Brief on the Organization
Costco is among the leading global retailers which provide customers a wide range of merchandise, ranging from small to well-known brands. The company began operations in 1983. Over the years, Costco has been a retailer in low cost membership-only leader, in warehouse club of merchandise. Moreover, Costco does not offer frills warehouse business models as its competitors do. Costco’s major competitors are BJ’s Wholesale Club and Sam Club (Costco, 2010). Applying the tools presented in this SSP, Costco provides a detailed analysis for transforming business operations relative to industry rivals. This is done in order to create profits and attain maximum shareholder’s value. A close examination of Costco’s Value chain suggests that the company uses a utilitarian approach, which maximizes the benefits for all stakeholders.
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The Concept of Value Chain and Information Technology Impact Nowadays, competitive advantage mainly derives itself through information technology in business models. Therefore, such supportive activities as information systems, R&D or general management are usually the most important source of differentiation advantage. Technology innovations continue to shape Costco’s value chain. Through information technology, Costco obtains strategic significance by changing the way companies operate. The most important concept is the value chain an organization has entrenched itself in; incorporating communication increases cooperation which leads to the productivity process of connecting groups that create activities toward a value system. Costco usage of the smartphone applications is only used to make personal judgments and predict purchases. Costco utilizes social media platforms to enhance online shopping. The company continues to offer online shopping to its members. However, customer’s privacy is at risk using the smartphone data, and the corporation acknowledges this problem to their members (Costco, 2010). In addition to this threat, smartphones diminish the use of cash. Organization’s Value Chain Analysis
Value Chain analysis evaluates each step business goes through from inception to finality. The goal is to maximize the value for the total cost. Costco’s mission is to provide their members with quality goods and services at the lowest possible prices. The company’s mission, values and strategies suggest Costco uses a broad enterprise strategy which fits in the societal framework. To ensure employee motivation, Costco offers them a unique banquet of benefits. This include; paying health benefits for them, 50% higher wage, employee retention of over 90 percent, and maintaining employees even during recession periods (Costco, 2010). The Company’s strength is its primary value chains which split into two distinct functions: Demand fulfilment and Demand generation. Demand fulfilment includes input logistics, operations, and output logistics.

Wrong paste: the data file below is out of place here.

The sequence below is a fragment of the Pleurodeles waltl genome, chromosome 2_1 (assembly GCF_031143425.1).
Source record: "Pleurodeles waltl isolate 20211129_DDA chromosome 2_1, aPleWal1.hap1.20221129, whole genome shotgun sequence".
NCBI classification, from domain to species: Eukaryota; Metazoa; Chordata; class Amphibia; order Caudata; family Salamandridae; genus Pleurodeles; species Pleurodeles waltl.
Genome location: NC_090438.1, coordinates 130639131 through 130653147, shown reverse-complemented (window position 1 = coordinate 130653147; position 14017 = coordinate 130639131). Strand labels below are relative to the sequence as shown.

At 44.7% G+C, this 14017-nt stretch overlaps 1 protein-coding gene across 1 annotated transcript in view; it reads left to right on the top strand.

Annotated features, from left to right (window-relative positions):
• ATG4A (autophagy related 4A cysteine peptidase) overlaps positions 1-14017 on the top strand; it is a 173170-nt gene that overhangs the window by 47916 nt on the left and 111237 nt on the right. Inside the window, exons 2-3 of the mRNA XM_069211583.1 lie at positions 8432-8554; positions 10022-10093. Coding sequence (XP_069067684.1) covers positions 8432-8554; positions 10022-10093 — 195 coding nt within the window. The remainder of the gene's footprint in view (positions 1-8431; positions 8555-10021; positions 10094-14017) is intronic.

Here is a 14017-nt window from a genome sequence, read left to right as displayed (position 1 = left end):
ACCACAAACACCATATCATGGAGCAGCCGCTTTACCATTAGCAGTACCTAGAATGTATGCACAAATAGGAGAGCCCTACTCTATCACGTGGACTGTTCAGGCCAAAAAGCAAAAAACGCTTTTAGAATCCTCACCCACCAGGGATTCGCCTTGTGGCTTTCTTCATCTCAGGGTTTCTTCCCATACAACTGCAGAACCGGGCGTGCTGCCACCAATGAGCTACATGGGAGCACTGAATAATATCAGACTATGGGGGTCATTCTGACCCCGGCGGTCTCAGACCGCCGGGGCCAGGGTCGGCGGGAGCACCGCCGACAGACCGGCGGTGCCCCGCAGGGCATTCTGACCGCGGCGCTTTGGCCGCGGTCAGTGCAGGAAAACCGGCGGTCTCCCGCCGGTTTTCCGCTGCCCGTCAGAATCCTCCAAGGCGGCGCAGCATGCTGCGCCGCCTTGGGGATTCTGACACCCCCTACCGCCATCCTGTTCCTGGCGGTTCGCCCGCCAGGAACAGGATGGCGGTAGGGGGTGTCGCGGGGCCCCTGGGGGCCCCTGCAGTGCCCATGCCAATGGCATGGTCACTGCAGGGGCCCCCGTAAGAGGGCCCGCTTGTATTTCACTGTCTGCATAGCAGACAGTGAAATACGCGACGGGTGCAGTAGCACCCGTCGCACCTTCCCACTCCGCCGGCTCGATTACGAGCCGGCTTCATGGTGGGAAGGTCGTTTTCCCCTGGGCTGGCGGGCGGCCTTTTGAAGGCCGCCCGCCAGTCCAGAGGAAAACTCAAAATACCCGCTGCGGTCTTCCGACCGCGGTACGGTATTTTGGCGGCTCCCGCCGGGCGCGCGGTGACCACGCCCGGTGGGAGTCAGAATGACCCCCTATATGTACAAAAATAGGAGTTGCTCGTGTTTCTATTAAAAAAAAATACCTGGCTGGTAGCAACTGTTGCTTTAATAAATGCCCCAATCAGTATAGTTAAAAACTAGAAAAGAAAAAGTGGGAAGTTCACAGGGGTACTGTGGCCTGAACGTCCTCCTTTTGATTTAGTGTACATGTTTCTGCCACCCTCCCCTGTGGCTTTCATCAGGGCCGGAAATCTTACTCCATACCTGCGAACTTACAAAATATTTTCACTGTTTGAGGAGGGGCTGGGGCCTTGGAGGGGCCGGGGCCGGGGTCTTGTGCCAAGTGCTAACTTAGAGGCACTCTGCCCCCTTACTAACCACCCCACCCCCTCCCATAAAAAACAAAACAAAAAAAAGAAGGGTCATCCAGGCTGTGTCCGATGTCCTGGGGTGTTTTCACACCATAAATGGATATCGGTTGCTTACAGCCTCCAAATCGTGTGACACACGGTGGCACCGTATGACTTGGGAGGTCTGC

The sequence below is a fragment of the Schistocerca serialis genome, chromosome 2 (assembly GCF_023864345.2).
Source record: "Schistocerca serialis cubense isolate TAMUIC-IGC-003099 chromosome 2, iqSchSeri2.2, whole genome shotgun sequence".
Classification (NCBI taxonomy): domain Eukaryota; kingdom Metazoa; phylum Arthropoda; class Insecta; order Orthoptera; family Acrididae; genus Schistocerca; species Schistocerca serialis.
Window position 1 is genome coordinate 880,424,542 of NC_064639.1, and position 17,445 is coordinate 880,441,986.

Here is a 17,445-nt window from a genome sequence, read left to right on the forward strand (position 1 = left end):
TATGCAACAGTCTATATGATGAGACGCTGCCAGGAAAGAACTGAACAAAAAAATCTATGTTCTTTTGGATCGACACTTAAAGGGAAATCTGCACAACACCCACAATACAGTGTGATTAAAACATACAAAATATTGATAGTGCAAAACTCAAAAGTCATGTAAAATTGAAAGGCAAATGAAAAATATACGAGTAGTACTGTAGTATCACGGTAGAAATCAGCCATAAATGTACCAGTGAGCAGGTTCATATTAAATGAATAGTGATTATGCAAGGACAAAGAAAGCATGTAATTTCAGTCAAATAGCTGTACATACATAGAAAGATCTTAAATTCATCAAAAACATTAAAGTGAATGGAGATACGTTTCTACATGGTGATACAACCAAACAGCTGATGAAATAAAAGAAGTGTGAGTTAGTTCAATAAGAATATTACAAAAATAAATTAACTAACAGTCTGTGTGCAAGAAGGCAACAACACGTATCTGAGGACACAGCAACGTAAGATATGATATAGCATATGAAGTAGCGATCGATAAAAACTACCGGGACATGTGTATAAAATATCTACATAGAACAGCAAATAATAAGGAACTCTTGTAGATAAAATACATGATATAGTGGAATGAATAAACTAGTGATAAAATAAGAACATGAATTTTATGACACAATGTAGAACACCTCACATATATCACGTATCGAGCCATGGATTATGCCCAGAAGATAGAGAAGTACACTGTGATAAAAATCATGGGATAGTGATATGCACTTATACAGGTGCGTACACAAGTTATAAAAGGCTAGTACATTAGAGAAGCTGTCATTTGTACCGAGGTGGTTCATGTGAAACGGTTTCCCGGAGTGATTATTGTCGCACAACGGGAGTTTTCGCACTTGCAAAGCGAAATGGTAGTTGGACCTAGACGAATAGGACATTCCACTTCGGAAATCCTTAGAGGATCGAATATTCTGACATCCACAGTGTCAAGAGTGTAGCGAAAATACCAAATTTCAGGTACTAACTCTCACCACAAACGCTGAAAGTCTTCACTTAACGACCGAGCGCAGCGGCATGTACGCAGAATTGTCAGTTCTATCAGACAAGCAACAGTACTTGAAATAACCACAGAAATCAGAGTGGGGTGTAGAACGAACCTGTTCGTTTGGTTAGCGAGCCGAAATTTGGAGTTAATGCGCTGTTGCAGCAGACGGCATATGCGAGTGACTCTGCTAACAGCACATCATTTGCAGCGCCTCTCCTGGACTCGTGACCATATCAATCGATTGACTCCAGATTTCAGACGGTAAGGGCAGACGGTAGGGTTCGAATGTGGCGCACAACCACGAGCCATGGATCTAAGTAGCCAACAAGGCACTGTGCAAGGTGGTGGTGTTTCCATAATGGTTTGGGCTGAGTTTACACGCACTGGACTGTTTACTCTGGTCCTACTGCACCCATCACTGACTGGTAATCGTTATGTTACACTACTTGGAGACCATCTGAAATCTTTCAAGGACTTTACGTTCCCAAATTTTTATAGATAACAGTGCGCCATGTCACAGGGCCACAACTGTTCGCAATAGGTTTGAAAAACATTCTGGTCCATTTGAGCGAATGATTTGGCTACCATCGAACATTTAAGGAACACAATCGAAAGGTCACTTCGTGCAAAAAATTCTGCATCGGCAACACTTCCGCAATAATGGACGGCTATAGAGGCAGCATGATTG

Demand generation involves sales, marketing, and service department which breaks down into sub-tiers. Costco’s support activities include HRM, technology development, firm infrastructure and procurement. Costco’s weaknesses are difficult to pinpoint; one weakness is persistent low operating profit margins. Bigger profits can occur by not paying employee benefits and with demanding higher returns from their suppliers. The problem would be at what cost? Costco receives cost advantages from value adding major (brand items) activities. However, it continues to experience a challenge from Sam Club and BJ’s Warehouse, also have a membership fee to shop for great deals (Mascarenhas, 2004). Linkages and Value System
Mr. Porter introduced the generic value chain model in 1985. Value chain represents all the internal activities a firm engages in to produce goods and services. VC is formed primarily of activities that add value to the final product directly and support activities that add value indirectly (Value Chain analysis, 2013). According to Porter and Millar, (1985, p. 154) several factors needed in analyzing how information technology might works for your organization. By identifying and ranking the ways in which information technology creates a competitive advantage, it determine the role of information technology in the business structure, and the impact it has on the business world.
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Porter, M. E., & Millar, V. E. (1985). How information gives you competitive advantage. Harvard Business Review, 63(4), 149-160 Williamson, G. (2014). A Simple but Powerful Strategy That Can Lead To Multibaggers. Retrieved from: http://www.dailyfinance.com/2014/03/04/play-follow-the-leader Value Chain Analysis | Strategic Management Insight. (n.d.). Retrieved from http://www.strategicmanagementinsight.com/tools/value-chain-analysis.html